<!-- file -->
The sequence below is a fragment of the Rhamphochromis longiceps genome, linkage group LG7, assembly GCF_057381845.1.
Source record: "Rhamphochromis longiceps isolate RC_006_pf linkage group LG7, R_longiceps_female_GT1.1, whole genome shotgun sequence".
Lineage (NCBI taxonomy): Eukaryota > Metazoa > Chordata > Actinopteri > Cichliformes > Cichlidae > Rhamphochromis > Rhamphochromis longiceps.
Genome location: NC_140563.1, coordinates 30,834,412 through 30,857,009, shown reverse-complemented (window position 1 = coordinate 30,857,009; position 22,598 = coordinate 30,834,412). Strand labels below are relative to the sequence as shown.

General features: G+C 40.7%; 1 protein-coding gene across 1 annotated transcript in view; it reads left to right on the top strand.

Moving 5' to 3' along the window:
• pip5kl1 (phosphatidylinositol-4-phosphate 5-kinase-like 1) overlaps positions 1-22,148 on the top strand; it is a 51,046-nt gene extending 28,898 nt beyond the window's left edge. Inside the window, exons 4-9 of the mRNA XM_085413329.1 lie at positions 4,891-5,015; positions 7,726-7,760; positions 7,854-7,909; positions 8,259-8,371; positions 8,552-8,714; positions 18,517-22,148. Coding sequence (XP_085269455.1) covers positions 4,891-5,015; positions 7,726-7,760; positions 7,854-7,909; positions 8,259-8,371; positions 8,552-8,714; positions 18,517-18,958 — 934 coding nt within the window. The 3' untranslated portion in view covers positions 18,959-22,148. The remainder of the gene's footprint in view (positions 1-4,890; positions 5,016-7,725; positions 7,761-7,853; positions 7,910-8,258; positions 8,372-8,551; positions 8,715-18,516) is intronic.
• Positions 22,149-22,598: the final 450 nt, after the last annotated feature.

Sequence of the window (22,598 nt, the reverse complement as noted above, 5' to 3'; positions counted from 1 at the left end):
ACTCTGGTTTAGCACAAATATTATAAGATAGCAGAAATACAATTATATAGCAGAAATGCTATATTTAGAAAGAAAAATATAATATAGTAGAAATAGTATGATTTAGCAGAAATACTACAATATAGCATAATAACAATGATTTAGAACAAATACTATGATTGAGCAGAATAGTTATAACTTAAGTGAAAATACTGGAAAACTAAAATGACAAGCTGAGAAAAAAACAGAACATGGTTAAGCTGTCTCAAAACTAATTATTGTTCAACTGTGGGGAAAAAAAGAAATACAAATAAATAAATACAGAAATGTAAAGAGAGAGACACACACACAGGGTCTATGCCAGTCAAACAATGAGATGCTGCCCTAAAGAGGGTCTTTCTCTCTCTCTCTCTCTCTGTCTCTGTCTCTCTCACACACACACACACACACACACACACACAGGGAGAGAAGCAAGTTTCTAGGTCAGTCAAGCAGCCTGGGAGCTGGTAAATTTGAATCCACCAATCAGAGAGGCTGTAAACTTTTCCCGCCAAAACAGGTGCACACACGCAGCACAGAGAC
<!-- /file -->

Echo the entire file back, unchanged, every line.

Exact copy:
The sequence below is a fragment of the Rhamphochromis longiceps genome, linkage group LG7, assembly GCF_057381845.1.
Source record: "Rhamphochromis longiceps isolate RC_006_pf linkage group LG7, R_longiceps_female_GT1.1, whole genome shotgun sequence".
Lineage (NCBI taxonomy): Eukaryota > Metazoa > Chordata > Actinopteri > Cichliformes > Cichlidae > Rhamphochromis > Rhamphochromis longiceps.
Genome location: NC_140563.1, coordinates 30,834,412 through 30,857,009, shown reverse-complemented (window position 1 = coordinate 30,857,009; position 22,598 = coordinate 30,834,412). Strand labels below are relative to the sequence as shown.

General features: G+C 40.7%; 1 protein-coding gene across 1 annotated transcript in view; it reads left to right on the top strand.

Moving 5' to 3' along the window:
• pip5kl1 (phosphatidylinositol-4-phosphate 5-kinase-like 1) overlaps positions 1-22,148 on the top strand; it is a 51,046-nt gene extending 28,898 nt beyond the window's left edge. Inside the window, exons 4-9 of the mRNA XM_085413329.1 lie at positions 4,891-5,015; positions 7,726-7,760; positions 7,854-7,909; positions 8,259-8,371; positions 8,552-8,714; positions 18,517-22,148. Coding sequence (XP_085269455.1) covers positions 4,891-5,015; positions 7,726-7,760; positions 7,854-7,909; positions 8,259-8,371; positions 8,552-8,714; positions 18,517-18,958 — 934 coding nt within the window. The 3' untranslated portion in view covers positions 18,959-22,148. The remainder of the gene's footprint in view (positions 1-4,890; positions 5,016-7,725; positions 7,761-7,853; positions 7,910-8,258; positions 8,372-8,551; positions 8,715-18,516) is intronic.
• Positions 22,149-22,598: the final 450 nt, after the last annotated feature.

Sequence of the window (22,598 nt, the reverse complement as noted above, 5' to 3'; positions counted from 1 at the left end):
ACTCTGGTTTAGCACAAATATTATAAGATAGCAGAAATACAATTATATAGCAGAAATGCTATATTTAGAAAGAAAAATATAATATAGTAGAAATAGTATGATTTAGCAGAAATACTACAATATAGCATAATAACAATGATTTAGAACAAATACTATGATTGAGCAGAATAGTTATAACTTAAGTGAAAATACTGGAAAACTAAAATGACAAGCTGAGAAAAAAACAGAACATGGTTAAGCTGTCTCAAAACTAATTATTGTTCAACTGTGGGGAAAAAAAGAAATACAAATAAATAAATACAGAAATGTAAAGAGAGAGACACACACACAGGGTCTATGCCAGTCAAACAATGAGATGCTGCCCTAAAGAGGGTCTTTCTCTCTCTCTCTCTCTCTGTCTCTGTCTCTCTCACACACACACACACACACACACACACACAGGGAGAGAAGCAAGTTTCTAGGTCAGTCAAGCAGCCTGGGAGCTGGTAAATTTGAATCCACCAATCAGAGAGGCTGTAAACTTTTCCCGCCAAAACAGGTGCACACACGCAGCACAGAGAC